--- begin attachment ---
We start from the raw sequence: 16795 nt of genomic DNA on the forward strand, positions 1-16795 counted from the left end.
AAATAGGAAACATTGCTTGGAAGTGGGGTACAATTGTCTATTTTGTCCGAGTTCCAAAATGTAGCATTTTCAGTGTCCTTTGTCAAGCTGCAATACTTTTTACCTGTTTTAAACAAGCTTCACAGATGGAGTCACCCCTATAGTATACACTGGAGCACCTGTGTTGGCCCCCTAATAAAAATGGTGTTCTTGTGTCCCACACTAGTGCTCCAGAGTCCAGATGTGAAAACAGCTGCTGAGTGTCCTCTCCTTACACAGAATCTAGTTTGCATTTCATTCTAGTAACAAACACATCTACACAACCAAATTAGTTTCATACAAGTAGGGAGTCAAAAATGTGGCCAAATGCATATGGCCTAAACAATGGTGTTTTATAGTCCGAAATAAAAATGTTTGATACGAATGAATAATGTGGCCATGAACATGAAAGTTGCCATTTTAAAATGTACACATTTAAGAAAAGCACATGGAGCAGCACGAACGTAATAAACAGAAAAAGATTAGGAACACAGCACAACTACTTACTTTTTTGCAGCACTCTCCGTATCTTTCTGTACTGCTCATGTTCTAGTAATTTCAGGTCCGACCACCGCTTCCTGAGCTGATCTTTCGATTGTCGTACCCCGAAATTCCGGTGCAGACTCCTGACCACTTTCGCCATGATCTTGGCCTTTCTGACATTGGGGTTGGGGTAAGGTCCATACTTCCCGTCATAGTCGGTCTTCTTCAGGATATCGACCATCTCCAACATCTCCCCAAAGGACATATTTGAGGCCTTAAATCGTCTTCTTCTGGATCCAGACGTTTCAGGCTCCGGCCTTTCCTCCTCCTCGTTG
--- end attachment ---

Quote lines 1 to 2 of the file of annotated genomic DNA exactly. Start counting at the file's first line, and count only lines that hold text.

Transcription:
We start from the raw sequence: 16795 nt of genomic DNA on the forward strand, positions 1-16795 counted from the left end.
AAATAGGAAACATTGCTTGGAAGTGGGGTACAATTGTCTATTTTGTCCGAGTTCCAAAATGTAGCATTTTCAGTGTCCTTTGTCAAGCTGCAATACTTTTTACCTGTTTTAAACAAGCTTCACAGATGGAGTCACCCCTATAGTATACACTGGAGCACCTGTGTTGGCCCCCTAATAAAAATGGTGTTCTTGTGTCCCACACTAGTGCTCCAGAGTCCAGATGTGAAAACAGCTGCTGAGTGTCCTCTCCTTACACAGAATCTAGTTTGCATTTCATTCTAGTAACAAACACATCTACACAACCAAATTAGTTTCATACAAGTAGGGAGTCAAAAATGTGGCCAAATGCATATGGCCTAAACAATGGTGTTTTATAGTCCGAAATAAAAATGTTTGATACGAATGAATAATGTGGCCATGAACATGAAAGTTGCCATTTTAAAATGTACACATTTAAGAAAAGCACATGGAGCAGCACGAACGTAATAAACAGAAAAAGATTAGGAACACAGCACAACTACTTACTTTTTTGCAGCACTCTCCGTATCTTTCTGTACTGCTCATGTTCTAGTAATTTCAGGTCCGACCACCGCTTCCTGAGCTGATCTTTCGATTGTCGTACCCCGAAATTCCGGTGCAGACTCCTGACCACTTTCGCCATGATCTTGGCCTTTCTGACATTGGGGTTGGGGTAAGGTCCATACTTCCCGTCATAGTCGGTCTTCTTCAGGATATCGACCATCTCCAACATCTCCCCAAAGGACATATTTGAGGCCTTAAATCGTCTTCTTCTGGATCCAGACGTTTCAGGCTCCGGCCTTTCCTCCTCCTCGTTG